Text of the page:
The Army Marathon will not go on this year, but event organizers said they intend to build up for another physical race by 2018.
The 26.2-mile race from Killeen to Temple was started April 21, 2013, with 611 runners, with the intention of building the race to a status equivalent to the annual Marine Corps Marathon in Washington, D.C., which had about 30,000 participants in 2016.
In the Army Marathon, little more than 1,000 runners participated in 2014 and nearly 1,400 in 2015, the last physical race.
The marathon went virtual in 2016 with a “Staff Ride Heritage Series” intended to continue raising funds for military charities and the marathon’s primary recipient, the National Mounted Warfare Museum, said Ed Bandas, president and CEO of the Army Marathon.
The virtual race tracked run miles online using a tracking device that allowed participants to earn Google street views of their route locations as they recorded their activity. It wasn’t exactly the same thing as a real marathon.
Will there be another Arm y Marathon?
“As of this moment, there is no solid date for our next marathon,” Bandas said. “It will probably be in 2018 in order to build up our fundraising, but for now, we’re in a holding pattern.”
The problem with raising funds for the event, which costs approximately $250,000 annually to put on, is that the event isn’t “Army” enough, he said.
“We’re working on that problem, but we need to get (Fort Hood) much more involved,” Bandas said. “Unlike the Marine Corps Marathon and the Air Force Marathon, this is not actually put on by the Army. Without (Association of the U.S. Army) and Department of the Army blessing, it’s an Army Marathon in name only.”
Since the race is a local endeavor, it is not officially sponsored by the Army, said Scott Malcom, spokesman for U.S. Army Installation Management Command, located at Fort Sam Houston in San Antonio.
“For something to receive commercial sponsorship and or advertising support from the Army, it must be officially designated as an Army event and further designated as an MWR (Morale, Welfare, Recreation) event,” Malcom said. “The official Army race is the Army Ten Miler, held each October in Washington, D.C. We use the Marine Corp Marathon as the venue for the Armed Forces competition.”
The Army Ten Miler gets about 30,000 participants every year, including people from the Fort Hood area who travel to compete in the annual race.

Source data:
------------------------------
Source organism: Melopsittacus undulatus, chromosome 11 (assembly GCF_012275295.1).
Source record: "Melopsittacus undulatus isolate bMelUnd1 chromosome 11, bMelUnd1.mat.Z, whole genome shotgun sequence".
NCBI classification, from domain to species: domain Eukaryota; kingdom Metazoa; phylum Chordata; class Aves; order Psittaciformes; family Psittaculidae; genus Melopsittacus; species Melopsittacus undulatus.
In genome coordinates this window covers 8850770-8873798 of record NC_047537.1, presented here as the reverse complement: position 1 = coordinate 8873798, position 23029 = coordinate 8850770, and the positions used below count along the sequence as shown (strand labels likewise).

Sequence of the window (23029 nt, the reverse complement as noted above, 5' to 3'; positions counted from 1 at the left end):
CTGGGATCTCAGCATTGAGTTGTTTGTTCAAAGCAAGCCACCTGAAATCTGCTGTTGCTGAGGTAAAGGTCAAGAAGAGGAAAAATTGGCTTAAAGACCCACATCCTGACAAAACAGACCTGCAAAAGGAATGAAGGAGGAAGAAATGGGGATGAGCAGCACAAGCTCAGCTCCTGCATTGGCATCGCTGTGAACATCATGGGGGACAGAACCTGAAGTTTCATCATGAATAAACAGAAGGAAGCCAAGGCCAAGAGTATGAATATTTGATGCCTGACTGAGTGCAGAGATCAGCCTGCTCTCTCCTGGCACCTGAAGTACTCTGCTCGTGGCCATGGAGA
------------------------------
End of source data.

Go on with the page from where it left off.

Bandas said he has spoken with retired Gen. Raymond Odierno and Gen. Mark Milley, the Army’s top officer and a former Fort Hood commander, in the past about the marathon, but with issues such as deployments and budgets at the forefront, building support for the event is on a “back burner.”
But the Army Marathon deserves support from the top brass the way the Army’s sister services support their marathons, he said.
“And the Army Marathon deserves to be here. It makes sense to run the Army Marathon at the largest Army post in the world,” Bandas said.
When it comes to the Marine Corps Marathon, Marines are actively involved in the planning and execution of marathon events, according to the marathon’s website, www.marinemarathon.com. Marines are assigned a specific area of responsibility to plan and coordinate while managing a workforce of fellow Marines and civilian volunteers.
The Marines serve in a variety of roles including security, course operations, water points, food stations, aid stations, medal presentation and in ceremonial roles including the Marine Corps Color Guard and Quantico Marine Corps Band, according to the site. Participation in the event is limited to 30,000 runners annually.
The Army Marathon relies on volunteers for those roles, Bandas said. “All the cities in the area have just been fantastic.”
Bandas, a Belton resident and former Marine himself, said the more he’s told “no,” the more he pushes to ensure the marathon becomes fully established, including changing the marathon to a for-profit status to allow participation by the Army, which is necessary according to Army regulations on sponsorship.
“The biggest challenge of the last few years has been making this fly, so I’m not going to let this die quietly,” he said. “We just need to grow our support within the Department of the Army.”